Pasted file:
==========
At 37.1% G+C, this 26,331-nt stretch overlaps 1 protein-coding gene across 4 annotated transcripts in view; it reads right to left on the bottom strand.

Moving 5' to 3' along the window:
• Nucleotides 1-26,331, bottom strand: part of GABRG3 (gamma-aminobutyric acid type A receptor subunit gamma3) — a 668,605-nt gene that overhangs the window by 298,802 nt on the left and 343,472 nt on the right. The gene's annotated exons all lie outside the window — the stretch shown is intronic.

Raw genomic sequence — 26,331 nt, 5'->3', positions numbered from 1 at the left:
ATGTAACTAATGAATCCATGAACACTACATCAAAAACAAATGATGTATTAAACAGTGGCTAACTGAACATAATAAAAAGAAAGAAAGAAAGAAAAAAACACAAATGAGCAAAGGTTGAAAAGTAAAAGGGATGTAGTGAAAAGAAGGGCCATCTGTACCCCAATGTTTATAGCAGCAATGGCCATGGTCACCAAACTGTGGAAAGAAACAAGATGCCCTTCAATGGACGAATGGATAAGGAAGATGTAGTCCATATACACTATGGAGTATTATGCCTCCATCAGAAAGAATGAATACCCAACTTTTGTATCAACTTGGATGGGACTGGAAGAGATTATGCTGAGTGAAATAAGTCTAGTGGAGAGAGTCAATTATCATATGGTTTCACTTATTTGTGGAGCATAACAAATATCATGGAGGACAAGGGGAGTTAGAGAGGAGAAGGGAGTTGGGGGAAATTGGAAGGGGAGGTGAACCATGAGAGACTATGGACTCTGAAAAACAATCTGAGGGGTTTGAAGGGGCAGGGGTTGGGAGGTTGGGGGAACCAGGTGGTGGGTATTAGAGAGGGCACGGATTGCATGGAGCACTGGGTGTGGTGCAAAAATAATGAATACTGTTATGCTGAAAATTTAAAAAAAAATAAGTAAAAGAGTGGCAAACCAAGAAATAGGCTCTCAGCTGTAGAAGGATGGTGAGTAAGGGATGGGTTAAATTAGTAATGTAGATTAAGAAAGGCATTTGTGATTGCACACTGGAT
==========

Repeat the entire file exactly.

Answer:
At 37.1% G+C, this 26,331-nt stretch overlaps 1 protein-coding gene across 4 annotated transcripts in view; it reads right to left on the bottom strand.

Moving 5' to 3' along the window:
• Nucleotides 1-26,331, bottom strand: part of GABRG3 (gamma-aminobutyric acid type A receptor subunit gamma3) — a 668,605-nt gene that overhangs the window by 298,802 nt on the left and 343,472 nt on the right. The gene's annotated exons all lie outside the window — the stretch shown is intronic.

Raw genomic sequence — 26,331 nt, 5'->3', positions numbered from 1 at the left:
ATGTAACTAATGAATCCATGAACACTACATCAAAAACAAATGATGTATTAAACAGTGGCTAACTGAACATAATAAAAAGAAAGAAAGAAAGAAAAAAACACAAATGAGCAAAGGTTGAAAAGTAAAAGGGATGTAGTGAAAAGAAGGGCCATCTGTACCCCAATGTTTATAGCAGCAATGGCCATGGTCACCAAACTGTGGAAAGAAACAAGATGCCCTTCAATGGACGAATGGATAAGGAAGATGTAGTCCATATACACTATGGAGTATTATGCCTCCATCAGAAAGAATGAATACCCAACTTTTGTATCAACTTGGATGGGACTGGAAGAGATTATGCTGAGTGAAATAAGTCTAGTGGAGAGAGTCAATTATCATATGGTTTCACTTATTTGTGGAGCATAACAAATATCATGGAGGACAAGGGGAGTTAGAGAGGAGAAGGGAGTTGGGGGAAATTGGAAGGGGAGGTGAACCATGAGAGACTATGGACTCTGAAAAACAATCTGAGGGGTTTGAAGGGGCAGGGGTTGGGAGGTTGGGGGAACCAGGTGGTGGGTATTAGAGAGGGCACGGATTGCATGGAGCACTGGGTGTGGTGCAAAAATAATGAATACTGTTATGCTGAAAATTTAAAAAAAAATAAGTAAAAGAGTGGCAAACCAAGAAATAGGCTCTCAGCTGTAGAAGGATGGTGAGTAAGGGATGGGTTAAATTAGTAATGTAGATTAAGAAAGGCATTTGTGATTGCACACTGGAT